0
We're unable to sign you in at this time. Please try again in a few minutes.
Retry
We were able to sign you in, but your subscription(s) could not be found. Please try again in a few minutes.
Retry
There may be a problem with your account. Please contact the AMA Service Center to resolve this issue.
Contact the AMA Service Center:
Telephone: 1 (800) 262-2350 or 1 (312) 670-7827  *   Email: subscriptions@jamanetwork.com
Error Message ......
Article |

Regional Cerebral Blood Flow in Mood Disorders, III:  Treatment and Clinical Response

Mitchell S. Nobler, MD; Harold A. Sackeim, PhD; Isak Prohovnik, PhD; James R. Moeller, PhD; Sukdeb Mukherjee, MD; David B. Schnur, MD; Joan Prudic, MD; D. P. Devanand, MD
Arch Gen Psychiatry. 1994;51(11):884-897. doi:10.1001/archpsyc.1994.03950110044007.
Text Size: A A A
Published online

Background:  Global and regional deficits in cerebral blood flow and glucose metabolism have been reported in major depression, but there is limited information on the effects of somatic treatment and clinical recovery on these abnormalities.

Methods:  We assessed cortical blood flow with the xenon 133 technique in depressed patients prior to a course of electroconvulsive therapy (ECT), 30 minutes before and 50 minutes after a single treatment, and during the week following ECT. Acute (preictal and postictal) effects of a single treatment also were studied in manic patients.

Results:  In the depressed and manic groups, larger blood flow reductions in the acute period, both globally and in particular patterns of brain regions, were associated with a superior clinical outcome following the treatment course. In depressed patients, similar patterns were observed for the blood flow changes over a full treatment course. Blood flow reductions in anterior cortical regions were strongly associated with a positive clinical response in both depression and mania.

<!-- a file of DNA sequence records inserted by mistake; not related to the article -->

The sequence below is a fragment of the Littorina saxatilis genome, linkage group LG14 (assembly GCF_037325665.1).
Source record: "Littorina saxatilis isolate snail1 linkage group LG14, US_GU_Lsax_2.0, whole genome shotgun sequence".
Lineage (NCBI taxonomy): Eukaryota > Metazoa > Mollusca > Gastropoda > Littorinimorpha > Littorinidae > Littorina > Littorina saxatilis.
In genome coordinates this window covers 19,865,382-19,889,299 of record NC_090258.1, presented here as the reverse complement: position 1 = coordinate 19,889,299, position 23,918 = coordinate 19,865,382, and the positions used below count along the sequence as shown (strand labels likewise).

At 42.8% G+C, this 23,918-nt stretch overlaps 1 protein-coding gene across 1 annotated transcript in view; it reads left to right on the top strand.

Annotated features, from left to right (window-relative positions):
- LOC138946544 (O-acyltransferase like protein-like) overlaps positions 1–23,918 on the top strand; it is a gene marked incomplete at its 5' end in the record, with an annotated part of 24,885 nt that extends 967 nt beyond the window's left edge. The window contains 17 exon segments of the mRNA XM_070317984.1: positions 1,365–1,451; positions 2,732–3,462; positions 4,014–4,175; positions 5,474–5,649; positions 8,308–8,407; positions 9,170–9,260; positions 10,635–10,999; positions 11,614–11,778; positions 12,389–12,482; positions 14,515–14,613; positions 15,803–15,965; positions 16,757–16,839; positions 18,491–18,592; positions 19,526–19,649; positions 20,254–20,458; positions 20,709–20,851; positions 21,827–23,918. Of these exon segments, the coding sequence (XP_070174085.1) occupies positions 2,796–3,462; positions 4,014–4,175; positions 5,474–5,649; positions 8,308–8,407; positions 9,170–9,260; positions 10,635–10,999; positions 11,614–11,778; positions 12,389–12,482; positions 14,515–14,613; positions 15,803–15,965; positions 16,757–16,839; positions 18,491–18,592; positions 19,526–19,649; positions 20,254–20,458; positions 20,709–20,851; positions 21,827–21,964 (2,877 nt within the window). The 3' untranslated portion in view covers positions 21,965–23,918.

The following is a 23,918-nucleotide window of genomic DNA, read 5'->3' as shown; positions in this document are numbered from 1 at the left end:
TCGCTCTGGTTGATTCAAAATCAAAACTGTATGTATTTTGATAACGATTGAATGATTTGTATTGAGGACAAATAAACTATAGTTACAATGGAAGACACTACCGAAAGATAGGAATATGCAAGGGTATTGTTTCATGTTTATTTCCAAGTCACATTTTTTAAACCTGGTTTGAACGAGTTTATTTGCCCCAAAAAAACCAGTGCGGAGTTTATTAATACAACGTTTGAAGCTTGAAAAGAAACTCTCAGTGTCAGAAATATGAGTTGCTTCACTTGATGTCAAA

Conclusions:  The findings indicated that cerebral blood flow abnormalities in major depression were not reversed by successful treatment with ECT. Rather, particularly in responders, ECT resulted in additional perfusion reductions. The therapeutic properties of ECT are related to reduced functional brain activity in specific neural regions.

Topics

Sign in

Create a free personal account to sign up for alerts, share articles, and more.

Purchase Options

• Buy this article
• Subscribe to the journal

Figures

Tables

References

Correspondence

CME
Meets CME requirements for:
Browse CME for all U.S. States
Accreditation Information
The American Medical Association is accredited by the Accreditation Council for Continuing Medical Education to provide continuing medical education for physicians. The AMA designates this journal-based CME activity for a maximum of 1 AMA PRA Category 1 CreditTM per course. Physicians should claim only the credit commensurate with the extent of their participation in the activity. Physicians who complete the CME course and score at least 80% correct on the quiz are eligible for AMA PRA Category 1 CreditTM.
Note: You must get at least of the answers correct to pass this quiz.
You have not filled in all the answers to complete this quiz
The following questions were not answered:
Sorry, you have unsuccessfully completed this CME quiz with a score of
The following questions were not answered correctly:
Commitment to Change (optional):
Indicate what change(s) you will implement in your practice, if any, based on this CME course.
Your quiz results:
The filled radio buttons indicate your responses. The preferred responses are highlighted
For CME Course: A Proposed Model for Initial Assessment and Management of Acute Heart Failure Syndromes
Indicate what changes(s) you will implement in your practice, if any, based on this CME course.
Submit a Comment

Multimedia

Some tools below are only available to our subscribers or users with an online account.

Sign in

Create a free personal account to sign up for alerts, share articles, and more.

Purchase Options

• Buy this article
• Subscribe to the journal

Related Content

Customize your page view by dragging & repositioning the boxes below.

Jobs
brightcove.createExperiences();